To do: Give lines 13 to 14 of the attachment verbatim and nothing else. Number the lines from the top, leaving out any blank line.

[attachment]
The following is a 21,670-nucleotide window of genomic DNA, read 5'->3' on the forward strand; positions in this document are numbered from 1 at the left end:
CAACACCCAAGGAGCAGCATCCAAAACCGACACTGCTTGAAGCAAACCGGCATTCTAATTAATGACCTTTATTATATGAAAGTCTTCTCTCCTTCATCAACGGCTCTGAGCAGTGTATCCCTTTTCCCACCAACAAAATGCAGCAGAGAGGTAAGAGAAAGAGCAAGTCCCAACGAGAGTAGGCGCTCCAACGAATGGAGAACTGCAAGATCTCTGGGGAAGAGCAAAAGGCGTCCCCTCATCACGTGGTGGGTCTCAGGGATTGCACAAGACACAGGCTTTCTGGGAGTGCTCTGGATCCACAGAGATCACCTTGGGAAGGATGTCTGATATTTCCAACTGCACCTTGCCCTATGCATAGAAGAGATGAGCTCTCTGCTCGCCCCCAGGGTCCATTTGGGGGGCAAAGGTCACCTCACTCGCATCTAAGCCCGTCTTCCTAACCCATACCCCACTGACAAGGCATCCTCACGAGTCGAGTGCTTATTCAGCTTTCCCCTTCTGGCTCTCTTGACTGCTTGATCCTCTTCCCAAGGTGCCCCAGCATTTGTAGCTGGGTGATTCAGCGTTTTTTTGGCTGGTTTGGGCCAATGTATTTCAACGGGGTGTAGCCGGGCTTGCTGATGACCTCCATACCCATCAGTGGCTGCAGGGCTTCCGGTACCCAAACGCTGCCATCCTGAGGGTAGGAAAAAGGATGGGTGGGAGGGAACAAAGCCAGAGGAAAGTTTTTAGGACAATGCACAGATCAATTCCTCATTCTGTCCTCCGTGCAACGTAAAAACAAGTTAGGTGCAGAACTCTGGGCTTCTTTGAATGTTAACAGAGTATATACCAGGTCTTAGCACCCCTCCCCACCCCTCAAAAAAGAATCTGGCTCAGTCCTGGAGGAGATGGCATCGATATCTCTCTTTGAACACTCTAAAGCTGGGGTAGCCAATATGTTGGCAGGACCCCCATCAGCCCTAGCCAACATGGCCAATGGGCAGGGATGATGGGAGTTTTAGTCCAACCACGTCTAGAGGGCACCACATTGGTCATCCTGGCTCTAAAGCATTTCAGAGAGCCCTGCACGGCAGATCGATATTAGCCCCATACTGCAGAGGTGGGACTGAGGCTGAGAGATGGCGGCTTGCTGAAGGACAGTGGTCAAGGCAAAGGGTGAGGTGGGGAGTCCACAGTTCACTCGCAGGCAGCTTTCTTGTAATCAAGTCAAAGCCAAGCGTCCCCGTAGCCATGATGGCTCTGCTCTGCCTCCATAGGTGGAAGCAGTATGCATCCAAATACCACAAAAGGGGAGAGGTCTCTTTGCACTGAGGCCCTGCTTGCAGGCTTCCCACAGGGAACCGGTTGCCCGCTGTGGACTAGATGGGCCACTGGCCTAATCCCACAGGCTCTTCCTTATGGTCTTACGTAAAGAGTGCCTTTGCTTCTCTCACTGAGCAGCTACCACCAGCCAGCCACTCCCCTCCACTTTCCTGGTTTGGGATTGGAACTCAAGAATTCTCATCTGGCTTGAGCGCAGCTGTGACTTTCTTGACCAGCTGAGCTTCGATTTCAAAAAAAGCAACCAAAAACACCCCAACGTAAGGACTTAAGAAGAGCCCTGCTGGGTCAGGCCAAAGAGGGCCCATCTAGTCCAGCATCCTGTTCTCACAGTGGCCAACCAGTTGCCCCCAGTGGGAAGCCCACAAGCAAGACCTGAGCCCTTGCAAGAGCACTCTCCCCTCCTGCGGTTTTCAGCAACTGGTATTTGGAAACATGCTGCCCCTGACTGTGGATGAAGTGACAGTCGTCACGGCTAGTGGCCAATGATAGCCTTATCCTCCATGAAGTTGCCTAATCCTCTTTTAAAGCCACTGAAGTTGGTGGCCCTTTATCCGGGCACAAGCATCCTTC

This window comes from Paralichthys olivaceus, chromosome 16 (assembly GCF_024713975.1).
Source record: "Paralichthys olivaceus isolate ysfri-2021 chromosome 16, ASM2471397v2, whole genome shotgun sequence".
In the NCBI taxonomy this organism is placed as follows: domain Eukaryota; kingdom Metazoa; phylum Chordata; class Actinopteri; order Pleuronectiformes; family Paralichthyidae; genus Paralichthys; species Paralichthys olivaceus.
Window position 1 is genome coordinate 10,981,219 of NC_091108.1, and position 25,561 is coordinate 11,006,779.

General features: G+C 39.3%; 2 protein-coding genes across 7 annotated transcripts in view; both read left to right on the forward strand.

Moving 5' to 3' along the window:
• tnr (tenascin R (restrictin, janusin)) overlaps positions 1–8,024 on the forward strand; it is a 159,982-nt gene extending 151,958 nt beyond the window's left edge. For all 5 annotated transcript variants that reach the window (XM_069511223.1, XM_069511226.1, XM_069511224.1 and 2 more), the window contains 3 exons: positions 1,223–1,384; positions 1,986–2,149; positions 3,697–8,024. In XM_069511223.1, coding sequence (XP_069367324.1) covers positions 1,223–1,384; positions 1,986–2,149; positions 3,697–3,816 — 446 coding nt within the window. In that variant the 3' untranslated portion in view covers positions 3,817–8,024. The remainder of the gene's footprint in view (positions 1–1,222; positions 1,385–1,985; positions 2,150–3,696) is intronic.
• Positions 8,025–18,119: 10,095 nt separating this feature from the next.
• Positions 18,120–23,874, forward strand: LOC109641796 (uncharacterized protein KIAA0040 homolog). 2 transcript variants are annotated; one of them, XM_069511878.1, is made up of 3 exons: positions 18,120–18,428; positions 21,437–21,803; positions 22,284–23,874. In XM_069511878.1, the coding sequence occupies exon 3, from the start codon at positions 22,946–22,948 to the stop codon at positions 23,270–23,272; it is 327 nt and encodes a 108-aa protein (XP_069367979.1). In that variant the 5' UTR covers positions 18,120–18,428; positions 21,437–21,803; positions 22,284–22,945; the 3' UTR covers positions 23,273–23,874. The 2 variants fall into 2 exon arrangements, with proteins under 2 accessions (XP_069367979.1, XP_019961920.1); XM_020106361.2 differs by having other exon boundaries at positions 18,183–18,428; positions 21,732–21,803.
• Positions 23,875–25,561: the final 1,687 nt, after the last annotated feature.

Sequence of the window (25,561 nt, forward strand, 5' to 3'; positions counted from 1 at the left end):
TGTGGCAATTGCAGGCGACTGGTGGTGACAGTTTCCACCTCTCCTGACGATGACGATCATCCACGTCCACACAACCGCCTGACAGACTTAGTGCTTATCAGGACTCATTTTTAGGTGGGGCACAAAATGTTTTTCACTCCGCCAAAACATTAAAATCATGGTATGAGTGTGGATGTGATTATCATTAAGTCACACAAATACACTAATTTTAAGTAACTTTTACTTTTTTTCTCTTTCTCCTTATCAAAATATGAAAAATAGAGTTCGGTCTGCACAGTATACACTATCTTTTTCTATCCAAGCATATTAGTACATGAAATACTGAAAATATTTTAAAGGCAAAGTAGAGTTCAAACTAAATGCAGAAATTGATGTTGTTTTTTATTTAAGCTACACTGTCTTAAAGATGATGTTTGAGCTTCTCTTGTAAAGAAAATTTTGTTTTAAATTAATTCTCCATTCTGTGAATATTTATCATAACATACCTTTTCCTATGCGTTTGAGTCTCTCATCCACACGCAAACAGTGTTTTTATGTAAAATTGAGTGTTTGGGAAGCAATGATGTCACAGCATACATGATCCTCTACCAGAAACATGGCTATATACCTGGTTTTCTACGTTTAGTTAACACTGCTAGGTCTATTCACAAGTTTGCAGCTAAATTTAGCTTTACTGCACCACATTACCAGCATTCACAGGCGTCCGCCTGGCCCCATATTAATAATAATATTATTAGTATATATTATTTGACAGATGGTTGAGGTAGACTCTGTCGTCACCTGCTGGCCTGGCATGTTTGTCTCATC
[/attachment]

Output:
Sequence of the window (25,561 nt, forward strand, 5' to 3'; positions counted from 1 at the left end):
TGTGGCAATTGCAGGCGACTGGTGGTGACAGTTTCCACCTCTCCTGACGATGACGATCATCCACGTCCACACAACCGCCTGACAGACTTAGTGCTTATCAGGACTCATTTTTAGGTGGGGCACAAAATGTTTTTCACTCCGCCAAAACATTAAAATCATGGTATGAGTGTGGATGTGATTATCATTAAGTCACACAAATACACTAATTTTAAGTAACTTTTACTTTTTTTCTCTTTCTCCTTATCAAAATATGAAAAATAGAGTTCGGTCTGCACAGTATACACTATCTTTTTCTATCCAAGCATATTAGTACATGAAATACTGAAAATATTTTAAAGGCAAAGTAGAGTTCAAACTAAATGCAGAAATTGATGTTGTTTTTTATTTAAGCTACACTGTCTTAAAGATGATGTTTGAGCTTCTCTTGTAAAGAAAATTTTGTTTTAAATTAATTCTCCATTCTGTGAATATTTATCATAACATACCTTTTCCTATGCGTTTGAGTCTCTCATCCACACGCAAACAGTGTTTTTATGTAAAATTGAGTGTTTGGGAAGCAATGATGTCACAGCATACATGATCCTCTACCAGAAACATGGCTATATACCTGGTTTTCTACGTTTAGTTAACACTGCTAGGTCTATTCACAAGTTTGCAGCTAAATTTAGCTTTACTGCACCACATTACCAGCATTCACAGGCGTCCGCCTGGCCCCATATTAATAATAATATTATTAGTATATATTATTTGACAGATGGTTGAGGTAGACTCTGTCGTCACCTGCTGGCCTGGCATGTTTGTCTCATC